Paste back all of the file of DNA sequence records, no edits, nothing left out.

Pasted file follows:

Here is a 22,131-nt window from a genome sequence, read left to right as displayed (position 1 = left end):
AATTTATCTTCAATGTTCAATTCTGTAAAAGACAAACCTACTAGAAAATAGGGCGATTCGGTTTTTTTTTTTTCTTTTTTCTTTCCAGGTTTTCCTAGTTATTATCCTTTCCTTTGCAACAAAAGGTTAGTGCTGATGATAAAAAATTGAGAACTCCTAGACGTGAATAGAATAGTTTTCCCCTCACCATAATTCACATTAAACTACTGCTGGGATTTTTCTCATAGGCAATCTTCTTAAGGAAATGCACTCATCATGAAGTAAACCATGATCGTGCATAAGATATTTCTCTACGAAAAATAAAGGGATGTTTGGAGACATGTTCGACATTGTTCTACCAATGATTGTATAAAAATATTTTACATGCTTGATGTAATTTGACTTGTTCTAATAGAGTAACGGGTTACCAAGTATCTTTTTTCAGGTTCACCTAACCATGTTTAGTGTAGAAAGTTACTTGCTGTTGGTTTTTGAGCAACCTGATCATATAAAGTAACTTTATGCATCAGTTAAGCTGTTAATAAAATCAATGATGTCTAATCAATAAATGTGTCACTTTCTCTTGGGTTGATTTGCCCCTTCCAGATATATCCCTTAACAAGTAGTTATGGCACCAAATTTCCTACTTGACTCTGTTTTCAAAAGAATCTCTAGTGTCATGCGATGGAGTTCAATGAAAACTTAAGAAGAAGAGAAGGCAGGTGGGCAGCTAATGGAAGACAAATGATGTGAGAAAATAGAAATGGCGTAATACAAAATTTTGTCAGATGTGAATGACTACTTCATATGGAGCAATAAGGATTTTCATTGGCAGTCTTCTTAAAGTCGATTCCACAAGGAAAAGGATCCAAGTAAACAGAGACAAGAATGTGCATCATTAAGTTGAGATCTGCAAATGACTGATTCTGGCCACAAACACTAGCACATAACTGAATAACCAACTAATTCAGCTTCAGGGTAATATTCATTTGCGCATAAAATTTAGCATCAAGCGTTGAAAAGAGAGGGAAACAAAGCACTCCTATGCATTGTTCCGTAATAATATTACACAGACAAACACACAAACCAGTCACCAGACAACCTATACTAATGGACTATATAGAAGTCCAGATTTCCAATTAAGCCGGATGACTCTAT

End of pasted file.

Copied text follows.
Here is a 22,131-nt window from a genome sequence, read left to right as displayed (position 1 = left end):
AATTTATCTTCAATGTTCAATTCTGTAAAAGACAAACCTACTAGAAAATAGGGCGATTCGGTTTTTTTTTTTTCTTTTTTCTTTCCAGGTTTTCCTAGTTATTATCCTTTCCTTTGCAACAAAAGGTTAGTGCTGATGATAAAAAATTGAGAACTCCTAGACGTGAATAGAATAGTTTTCCCCTCACCATAATTCACATTAAACTACTGCTGGGATTTTTCTCATAGGCAATCTTCTTAAGGAAATGCACTCATCATGAAGTAAACCATGATCGTGCATAAGATATTTCTCTACGAAAAATAAAGGGATGTTTGGAGACATGTTCGACATTGTTCTACCAATGATTGTATAAAAATATTTTACATGCTTGATGTAATTTGACTTGTTCTAATAGAGTAACGGGTTACCAAGTATCTTTTTTCAGGTTCACCTAACCATGTTTAGTGTAGAAAGTTACTTGCTGTTGGTTTTTGAGCAACCTGATCATATAAAGTAACTTTATGCATCAGTTAAGCTGTTAATAAAATCAATGATGTCTAATCAATAAATGTGTCACTTTCTCTTGGGTTGATTTGCCCCTTCCAGATATATCCCTTAACAAGTAGTTATGGCACCAAATTTCCTACTTGACTCTGTTTTCAAAAGAATCTCTAGTGTCATGCGATGGAGTTCAATGAAAACTTAAGAAGAAGAGAAGGCAGGTGGGCAGCTAATGGAAGACAAATGATGTGAGAAAATAGAAATGGCGTAATACAAAATTTTGTCAGATGTGAATGACTACTTCATATGGAGCAATAAGGATTTTCATTGGCAGTCTTCTTAAAGTCGATTCCACAAGGAAAAGGATCCAAGTAAACAGAGACAAGAATGTGCATCATTAAGTTGAGATCTGCAAATGACTGATTCTGGCCACAAACACTAGCACATAACTGAATAACCAACTAATTCAGCTTCAGGGTAATATTCATTTGCGCATAAAATTTAGCATCAAGCGTTGAAAAGAGAGGGAAACAAAGCACTCCTATGCATTGTTCCGTAATAATATTACACAGACAAACACACAAACCAGTCACCAGACAACCTATACTAATGGACTATATAGAAGTCCAGATTTCCAATTAAGCCGGATGACTCTAT